KPI Reporter features an extensible and composable plugin architecture that allows you to customize the tool to suit your specific needs. There are three types of plugins:

Datasource plugins

allow you to interface with specific backend databases and services. A Datasource abstracts the backend behind a simple query interface and handles transforming data into a standard pandas.DataFrame object containing the results for interoperability with various Views. Read more about Datasources.

View plugins

allow you to implement visualizations of data, but can also be used to render static information. Typically Views will fetch data from Datasources and then somehow transform or summarize the data visually. Views are expected to output text, but can generate binary “blobs” that can later be linked to or rendered inline. Read more about Views.

Output driver plugins

allow you to change how a report is published, e.g., written to a local disk, uploaded to a cloud storage system, or directly sent as mail. Read more about Output drivers.

Plugins are Python modules, and can be installed however you prefer, e.g., with pip. Plugins must be installed into the same Python path as KPI Reporter, as that is how they are automatically discovered at runtime.

Why Dataframes?

The data interchange format between the View and Datasource layers is the pandas.DataFrame. There are a few reasons for this:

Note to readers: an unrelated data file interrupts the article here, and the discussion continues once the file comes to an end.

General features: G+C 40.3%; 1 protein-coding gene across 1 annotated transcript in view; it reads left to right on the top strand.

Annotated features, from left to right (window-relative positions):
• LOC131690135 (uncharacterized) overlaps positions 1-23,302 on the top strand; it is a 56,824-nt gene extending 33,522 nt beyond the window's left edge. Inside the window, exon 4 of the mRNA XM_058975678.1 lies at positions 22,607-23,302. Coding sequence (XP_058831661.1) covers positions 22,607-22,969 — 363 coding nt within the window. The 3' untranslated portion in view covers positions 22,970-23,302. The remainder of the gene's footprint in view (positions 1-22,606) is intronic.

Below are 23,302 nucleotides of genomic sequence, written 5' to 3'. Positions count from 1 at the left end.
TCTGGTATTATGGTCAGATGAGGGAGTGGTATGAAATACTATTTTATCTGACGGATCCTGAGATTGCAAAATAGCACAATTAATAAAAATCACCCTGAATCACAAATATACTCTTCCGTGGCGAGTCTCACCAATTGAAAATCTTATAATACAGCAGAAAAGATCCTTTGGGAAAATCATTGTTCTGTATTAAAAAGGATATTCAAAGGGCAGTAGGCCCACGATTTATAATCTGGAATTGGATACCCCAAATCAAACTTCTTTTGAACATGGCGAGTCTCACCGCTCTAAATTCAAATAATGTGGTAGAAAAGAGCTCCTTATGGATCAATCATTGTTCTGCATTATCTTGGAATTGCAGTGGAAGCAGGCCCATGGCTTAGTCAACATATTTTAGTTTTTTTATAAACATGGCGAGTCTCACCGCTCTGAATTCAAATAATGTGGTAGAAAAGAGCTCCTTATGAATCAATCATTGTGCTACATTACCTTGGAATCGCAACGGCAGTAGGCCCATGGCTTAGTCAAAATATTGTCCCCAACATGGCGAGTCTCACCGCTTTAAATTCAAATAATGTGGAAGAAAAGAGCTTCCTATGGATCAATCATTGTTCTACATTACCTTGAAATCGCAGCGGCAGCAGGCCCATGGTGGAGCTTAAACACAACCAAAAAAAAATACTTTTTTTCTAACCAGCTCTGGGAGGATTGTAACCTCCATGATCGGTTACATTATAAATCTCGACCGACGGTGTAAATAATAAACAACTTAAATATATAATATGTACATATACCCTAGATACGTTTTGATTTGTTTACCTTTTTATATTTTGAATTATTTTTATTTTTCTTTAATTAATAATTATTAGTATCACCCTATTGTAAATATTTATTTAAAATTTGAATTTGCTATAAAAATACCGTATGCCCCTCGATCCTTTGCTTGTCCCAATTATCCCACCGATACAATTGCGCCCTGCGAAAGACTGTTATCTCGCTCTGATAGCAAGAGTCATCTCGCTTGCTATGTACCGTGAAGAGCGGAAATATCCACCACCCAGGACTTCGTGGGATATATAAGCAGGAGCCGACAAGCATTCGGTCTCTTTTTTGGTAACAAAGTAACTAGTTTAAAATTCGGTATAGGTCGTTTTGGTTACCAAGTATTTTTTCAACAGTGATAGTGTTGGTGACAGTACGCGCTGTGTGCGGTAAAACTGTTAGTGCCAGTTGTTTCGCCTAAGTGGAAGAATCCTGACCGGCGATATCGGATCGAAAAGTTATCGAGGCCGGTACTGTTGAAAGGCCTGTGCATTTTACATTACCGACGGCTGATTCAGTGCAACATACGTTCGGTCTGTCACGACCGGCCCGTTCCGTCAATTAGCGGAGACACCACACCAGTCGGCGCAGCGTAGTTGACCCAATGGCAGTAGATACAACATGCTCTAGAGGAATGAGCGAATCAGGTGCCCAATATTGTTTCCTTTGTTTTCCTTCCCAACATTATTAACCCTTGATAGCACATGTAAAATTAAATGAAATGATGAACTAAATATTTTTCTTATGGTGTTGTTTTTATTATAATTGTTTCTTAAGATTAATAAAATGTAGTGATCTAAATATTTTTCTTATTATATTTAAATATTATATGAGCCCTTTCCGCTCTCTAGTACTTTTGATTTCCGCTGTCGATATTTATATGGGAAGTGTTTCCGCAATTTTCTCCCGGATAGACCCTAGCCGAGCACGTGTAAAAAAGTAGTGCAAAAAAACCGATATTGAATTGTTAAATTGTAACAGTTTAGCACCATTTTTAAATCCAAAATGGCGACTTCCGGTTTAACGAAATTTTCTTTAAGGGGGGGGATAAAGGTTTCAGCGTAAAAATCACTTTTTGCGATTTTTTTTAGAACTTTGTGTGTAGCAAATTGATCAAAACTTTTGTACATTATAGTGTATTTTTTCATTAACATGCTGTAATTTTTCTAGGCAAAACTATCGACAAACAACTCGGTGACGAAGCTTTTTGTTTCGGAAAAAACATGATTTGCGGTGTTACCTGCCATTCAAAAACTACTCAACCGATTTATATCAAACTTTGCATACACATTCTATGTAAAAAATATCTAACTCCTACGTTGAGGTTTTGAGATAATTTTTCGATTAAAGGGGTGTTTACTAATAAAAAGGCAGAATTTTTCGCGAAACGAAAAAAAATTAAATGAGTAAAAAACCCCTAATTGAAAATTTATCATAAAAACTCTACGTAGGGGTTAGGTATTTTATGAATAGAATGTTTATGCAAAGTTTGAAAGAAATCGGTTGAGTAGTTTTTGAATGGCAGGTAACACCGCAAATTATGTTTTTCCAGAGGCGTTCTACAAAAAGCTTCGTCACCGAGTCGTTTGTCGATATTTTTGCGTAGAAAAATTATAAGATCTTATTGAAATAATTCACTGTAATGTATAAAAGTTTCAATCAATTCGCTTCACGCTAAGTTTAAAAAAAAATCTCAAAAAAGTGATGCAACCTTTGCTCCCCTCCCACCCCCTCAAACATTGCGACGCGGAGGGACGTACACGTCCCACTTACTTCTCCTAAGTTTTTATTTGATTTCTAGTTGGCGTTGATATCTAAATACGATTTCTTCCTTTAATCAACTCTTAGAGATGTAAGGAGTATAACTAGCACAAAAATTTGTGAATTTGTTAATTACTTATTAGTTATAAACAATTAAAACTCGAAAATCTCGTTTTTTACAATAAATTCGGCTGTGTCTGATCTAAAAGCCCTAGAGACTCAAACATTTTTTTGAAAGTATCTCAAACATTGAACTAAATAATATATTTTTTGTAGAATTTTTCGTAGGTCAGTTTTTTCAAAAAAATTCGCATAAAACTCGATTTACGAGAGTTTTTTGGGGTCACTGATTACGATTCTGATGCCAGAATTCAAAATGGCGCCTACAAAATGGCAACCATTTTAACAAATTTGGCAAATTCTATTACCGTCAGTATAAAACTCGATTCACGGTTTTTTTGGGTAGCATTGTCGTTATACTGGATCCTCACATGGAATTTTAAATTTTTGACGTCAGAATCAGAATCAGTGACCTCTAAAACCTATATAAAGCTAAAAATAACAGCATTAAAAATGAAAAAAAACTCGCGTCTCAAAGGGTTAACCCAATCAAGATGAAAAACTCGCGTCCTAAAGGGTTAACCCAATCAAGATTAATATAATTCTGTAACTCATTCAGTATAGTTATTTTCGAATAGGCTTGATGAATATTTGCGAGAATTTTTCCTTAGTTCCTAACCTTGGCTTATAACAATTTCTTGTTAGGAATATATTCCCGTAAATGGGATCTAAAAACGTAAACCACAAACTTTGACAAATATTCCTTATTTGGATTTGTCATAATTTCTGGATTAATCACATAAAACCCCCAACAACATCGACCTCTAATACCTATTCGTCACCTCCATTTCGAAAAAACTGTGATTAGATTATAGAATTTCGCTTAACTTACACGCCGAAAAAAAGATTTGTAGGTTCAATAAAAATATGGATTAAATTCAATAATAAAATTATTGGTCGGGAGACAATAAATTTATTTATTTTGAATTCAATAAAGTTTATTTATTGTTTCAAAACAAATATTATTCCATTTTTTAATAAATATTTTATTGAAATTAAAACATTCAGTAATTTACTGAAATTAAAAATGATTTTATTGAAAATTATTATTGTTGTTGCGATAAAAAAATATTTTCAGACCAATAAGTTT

• The abstraction is already widely used by data scientists and maps well to other concepts developers are exposed to (e.g., arrays, matrices, databases.)

  • A wide variety of shapes of data can be expressed.

  • The abstraction maps easily to most database storage abstractions (e.g., row-based or column-based tabular data.)

  • Documentation is plentiful and kept up-to-date.

  • Visualization libraries (e.g., matplotlib) have good support for rendering DataFrames built-in.

That said, there are some downsides:

  • DataFrames are harder to transform than plan JSON data structures.

  • DataFrames don’t readily support mixing list and dict-like structures; some normalization is typically needed (see the source for the Jenkins for an example.)

The architecture intends to allow for wide interoperability between the View and Datasource layers, so having a well-formed, if limiting, data interface is important enough to override these concerns.